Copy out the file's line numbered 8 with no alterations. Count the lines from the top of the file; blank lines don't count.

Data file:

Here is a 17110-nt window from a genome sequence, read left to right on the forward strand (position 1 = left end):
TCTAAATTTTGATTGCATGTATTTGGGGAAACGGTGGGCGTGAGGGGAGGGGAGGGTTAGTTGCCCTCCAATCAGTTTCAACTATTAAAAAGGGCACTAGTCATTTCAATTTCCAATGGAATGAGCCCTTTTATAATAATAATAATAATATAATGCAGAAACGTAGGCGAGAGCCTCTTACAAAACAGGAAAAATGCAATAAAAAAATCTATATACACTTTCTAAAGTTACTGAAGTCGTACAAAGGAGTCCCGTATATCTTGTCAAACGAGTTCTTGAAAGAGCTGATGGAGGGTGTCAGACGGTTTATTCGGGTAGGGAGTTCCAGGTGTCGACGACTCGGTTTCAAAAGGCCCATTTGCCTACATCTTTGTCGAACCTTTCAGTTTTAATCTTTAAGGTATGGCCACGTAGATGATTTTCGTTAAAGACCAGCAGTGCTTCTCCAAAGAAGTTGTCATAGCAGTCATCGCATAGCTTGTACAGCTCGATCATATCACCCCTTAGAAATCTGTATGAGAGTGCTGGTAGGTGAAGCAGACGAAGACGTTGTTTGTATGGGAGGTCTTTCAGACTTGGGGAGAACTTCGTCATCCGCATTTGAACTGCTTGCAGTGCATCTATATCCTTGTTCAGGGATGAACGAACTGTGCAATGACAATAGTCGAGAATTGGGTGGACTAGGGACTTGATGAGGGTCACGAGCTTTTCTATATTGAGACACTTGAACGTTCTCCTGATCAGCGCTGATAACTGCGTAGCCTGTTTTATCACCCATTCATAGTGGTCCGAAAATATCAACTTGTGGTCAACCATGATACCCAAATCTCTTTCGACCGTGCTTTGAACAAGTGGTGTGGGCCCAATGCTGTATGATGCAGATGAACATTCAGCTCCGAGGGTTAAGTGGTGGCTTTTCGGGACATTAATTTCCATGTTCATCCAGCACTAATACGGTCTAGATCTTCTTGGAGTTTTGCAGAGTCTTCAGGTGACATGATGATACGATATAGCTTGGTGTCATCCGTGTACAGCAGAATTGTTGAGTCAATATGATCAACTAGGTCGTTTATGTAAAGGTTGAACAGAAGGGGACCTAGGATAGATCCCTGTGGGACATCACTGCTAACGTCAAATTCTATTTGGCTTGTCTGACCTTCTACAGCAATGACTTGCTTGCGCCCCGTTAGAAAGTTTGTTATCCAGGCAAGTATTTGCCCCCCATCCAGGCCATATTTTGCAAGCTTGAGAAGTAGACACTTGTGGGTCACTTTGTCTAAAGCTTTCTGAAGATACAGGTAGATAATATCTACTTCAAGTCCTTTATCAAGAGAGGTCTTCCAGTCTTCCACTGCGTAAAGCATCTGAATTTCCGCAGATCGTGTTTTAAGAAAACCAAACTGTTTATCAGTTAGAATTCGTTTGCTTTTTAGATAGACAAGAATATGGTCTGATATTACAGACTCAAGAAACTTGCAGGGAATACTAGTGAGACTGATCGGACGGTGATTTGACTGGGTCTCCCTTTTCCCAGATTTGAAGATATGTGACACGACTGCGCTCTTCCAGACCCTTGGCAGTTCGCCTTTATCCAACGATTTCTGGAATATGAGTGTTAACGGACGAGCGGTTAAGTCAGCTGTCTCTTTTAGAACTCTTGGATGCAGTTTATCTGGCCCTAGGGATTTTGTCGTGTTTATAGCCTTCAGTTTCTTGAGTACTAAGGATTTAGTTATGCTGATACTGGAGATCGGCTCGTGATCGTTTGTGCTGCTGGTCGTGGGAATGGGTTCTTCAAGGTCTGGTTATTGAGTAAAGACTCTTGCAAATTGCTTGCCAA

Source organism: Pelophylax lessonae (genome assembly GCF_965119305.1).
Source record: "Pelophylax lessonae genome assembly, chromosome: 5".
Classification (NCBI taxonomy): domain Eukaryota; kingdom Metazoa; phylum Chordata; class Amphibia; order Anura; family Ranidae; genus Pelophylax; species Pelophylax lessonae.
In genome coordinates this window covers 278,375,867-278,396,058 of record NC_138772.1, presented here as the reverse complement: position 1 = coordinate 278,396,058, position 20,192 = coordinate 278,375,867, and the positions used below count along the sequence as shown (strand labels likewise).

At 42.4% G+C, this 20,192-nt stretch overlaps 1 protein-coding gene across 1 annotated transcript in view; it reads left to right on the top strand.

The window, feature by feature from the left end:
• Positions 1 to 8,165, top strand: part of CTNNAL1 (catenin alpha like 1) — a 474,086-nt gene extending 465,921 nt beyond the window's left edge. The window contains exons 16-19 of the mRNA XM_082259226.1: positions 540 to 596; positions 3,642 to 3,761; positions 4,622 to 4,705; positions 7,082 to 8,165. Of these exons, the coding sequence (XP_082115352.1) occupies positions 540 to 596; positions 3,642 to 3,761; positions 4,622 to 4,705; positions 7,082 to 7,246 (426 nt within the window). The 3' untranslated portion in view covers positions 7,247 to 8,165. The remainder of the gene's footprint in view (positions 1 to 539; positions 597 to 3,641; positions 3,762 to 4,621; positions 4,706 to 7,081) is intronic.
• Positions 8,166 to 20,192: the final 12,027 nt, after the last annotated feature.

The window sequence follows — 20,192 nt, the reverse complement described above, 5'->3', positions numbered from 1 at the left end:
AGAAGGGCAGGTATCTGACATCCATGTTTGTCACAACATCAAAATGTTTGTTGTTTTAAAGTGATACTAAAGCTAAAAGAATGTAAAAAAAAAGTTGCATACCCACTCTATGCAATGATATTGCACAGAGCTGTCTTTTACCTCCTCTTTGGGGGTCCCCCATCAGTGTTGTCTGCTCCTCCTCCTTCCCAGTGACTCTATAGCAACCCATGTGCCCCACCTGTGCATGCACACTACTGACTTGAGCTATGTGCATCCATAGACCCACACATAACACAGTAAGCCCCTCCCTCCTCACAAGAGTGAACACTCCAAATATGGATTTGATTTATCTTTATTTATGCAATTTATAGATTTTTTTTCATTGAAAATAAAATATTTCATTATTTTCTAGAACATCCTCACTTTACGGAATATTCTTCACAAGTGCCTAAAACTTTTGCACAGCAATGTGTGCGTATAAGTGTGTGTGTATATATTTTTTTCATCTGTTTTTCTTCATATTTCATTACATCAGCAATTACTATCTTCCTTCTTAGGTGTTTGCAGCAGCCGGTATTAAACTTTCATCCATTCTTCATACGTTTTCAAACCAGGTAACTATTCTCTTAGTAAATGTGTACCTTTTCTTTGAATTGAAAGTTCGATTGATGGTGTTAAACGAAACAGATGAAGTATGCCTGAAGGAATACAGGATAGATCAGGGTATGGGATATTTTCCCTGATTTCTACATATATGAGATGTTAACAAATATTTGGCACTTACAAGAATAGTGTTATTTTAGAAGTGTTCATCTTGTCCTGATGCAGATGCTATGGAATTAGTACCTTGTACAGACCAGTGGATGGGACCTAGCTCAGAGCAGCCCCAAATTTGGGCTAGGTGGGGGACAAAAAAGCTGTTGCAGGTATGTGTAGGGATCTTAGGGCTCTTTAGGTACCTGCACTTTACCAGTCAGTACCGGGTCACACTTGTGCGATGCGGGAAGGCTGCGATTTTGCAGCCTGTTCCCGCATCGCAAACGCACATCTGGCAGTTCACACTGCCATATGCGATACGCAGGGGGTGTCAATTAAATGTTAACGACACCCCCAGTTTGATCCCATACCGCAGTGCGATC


The window, feature by feature from the left end: